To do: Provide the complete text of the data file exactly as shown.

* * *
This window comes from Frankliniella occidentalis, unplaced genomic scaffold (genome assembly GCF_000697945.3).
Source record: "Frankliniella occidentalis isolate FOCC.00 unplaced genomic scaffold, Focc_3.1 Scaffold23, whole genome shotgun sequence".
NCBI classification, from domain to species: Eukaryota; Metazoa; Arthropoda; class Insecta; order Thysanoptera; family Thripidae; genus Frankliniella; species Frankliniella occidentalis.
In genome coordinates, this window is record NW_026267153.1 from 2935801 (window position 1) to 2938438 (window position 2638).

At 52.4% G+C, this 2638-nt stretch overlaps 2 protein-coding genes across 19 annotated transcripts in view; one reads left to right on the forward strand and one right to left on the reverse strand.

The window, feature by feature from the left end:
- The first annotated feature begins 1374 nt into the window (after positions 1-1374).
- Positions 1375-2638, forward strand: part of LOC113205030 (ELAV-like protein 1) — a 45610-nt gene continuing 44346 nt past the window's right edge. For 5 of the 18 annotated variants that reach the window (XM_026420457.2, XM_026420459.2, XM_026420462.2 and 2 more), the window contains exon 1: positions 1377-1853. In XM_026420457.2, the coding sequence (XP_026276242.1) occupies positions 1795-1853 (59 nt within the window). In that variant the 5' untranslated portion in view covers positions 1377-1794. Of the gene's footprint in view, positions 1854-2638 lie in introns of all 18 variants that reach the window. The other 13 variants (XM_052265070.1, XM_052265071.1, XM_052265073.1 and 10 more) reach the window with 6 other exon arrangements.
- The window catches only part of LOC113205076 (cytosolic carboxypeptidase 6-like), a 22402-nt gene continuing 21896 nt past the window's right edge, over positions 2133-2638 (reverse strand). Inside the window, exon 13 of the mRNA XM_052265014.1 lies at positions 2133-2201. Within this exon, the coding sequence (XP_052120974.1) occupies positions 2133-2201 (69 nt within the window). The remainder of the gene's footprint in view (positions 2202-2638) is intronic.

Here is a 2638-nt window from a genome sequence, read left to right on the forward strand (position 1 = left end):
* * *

This window comes from Frankliniella occidentalis, unplaced genomic scaffold (genome assembly GCF_000697945.3).
Source record: "Frankliniella occidentalis isolate FOCC.00 unplaced genomic scaffold, Focc_3.1 Scaffold23, whole genome shotgun sequence".
NCBI classification, from domain to species: Eukaryota; Metazoa; Arthropoda; class Insecta; order Thysanoptera; family Thripidae; genus Frankliniella; species Frankliniella occidentalis.
In genome coordinates, this window is record NW_026267153.1 from 2935801 (window position 1) to 2938438 (window position 2638).

At 52.4% G+C, this 2638-nt stretch overlaps 2 protein-coding genes across 19 annotated transcripts in view; one reads left to right on the forward strand and one right to left on the reverse strand.

The window, feature by feature from the left end:
- The first annotated feature begins 1374 nt into the window (after positions 1-1374).
- Positions 1375-2638, forward strand: part of LOC113205030 (ELAV-like protein 1) — a 45610-nt gene continuing 44346 nt past the window's right edge. For 5 of the 18 annotated variants that reach the window (XM_026420457.2, XM_026420459.2, XM_026420462.2 and 2 more), the window contains exon 1: positions 1377-1853. In XM_026420457.2, the coding sequence (XP_026276242.1) occupies positions 1795-1853 (59 nt within the window). In that variant the 5' untranslated portion in view covers positions 1377-1794. Of the gene's footprint in view, positions 1854-2638 lie in introns of all 18 variants that reach the window. The other 13 variants (XM_052265070.1, XM_052265071.1, XM_052265073.1 and 10 more) reach the window with 6 other exon arrangements.
- The window catches only part of LOC113205076 (cytosolic carboxypeptidase 6-like), a 22402-nt gene continuing 21896 nt past the window's right edge, over positions 2133-2638 (reverse strand). Inside the window, exon 13 of the mRNA XM_052265014.1 lies at positions 2133-2201. Within this exon, the coding sequence (XP_052120974.1) occupies positions 2133-2201 (69 nt within the window). The remainder of the gene's footprint in view (positions 2202-2638) is intronic.

Here is a 2638-nt window from a genome sequence, read left to right on the forward strand (position 1 = left end):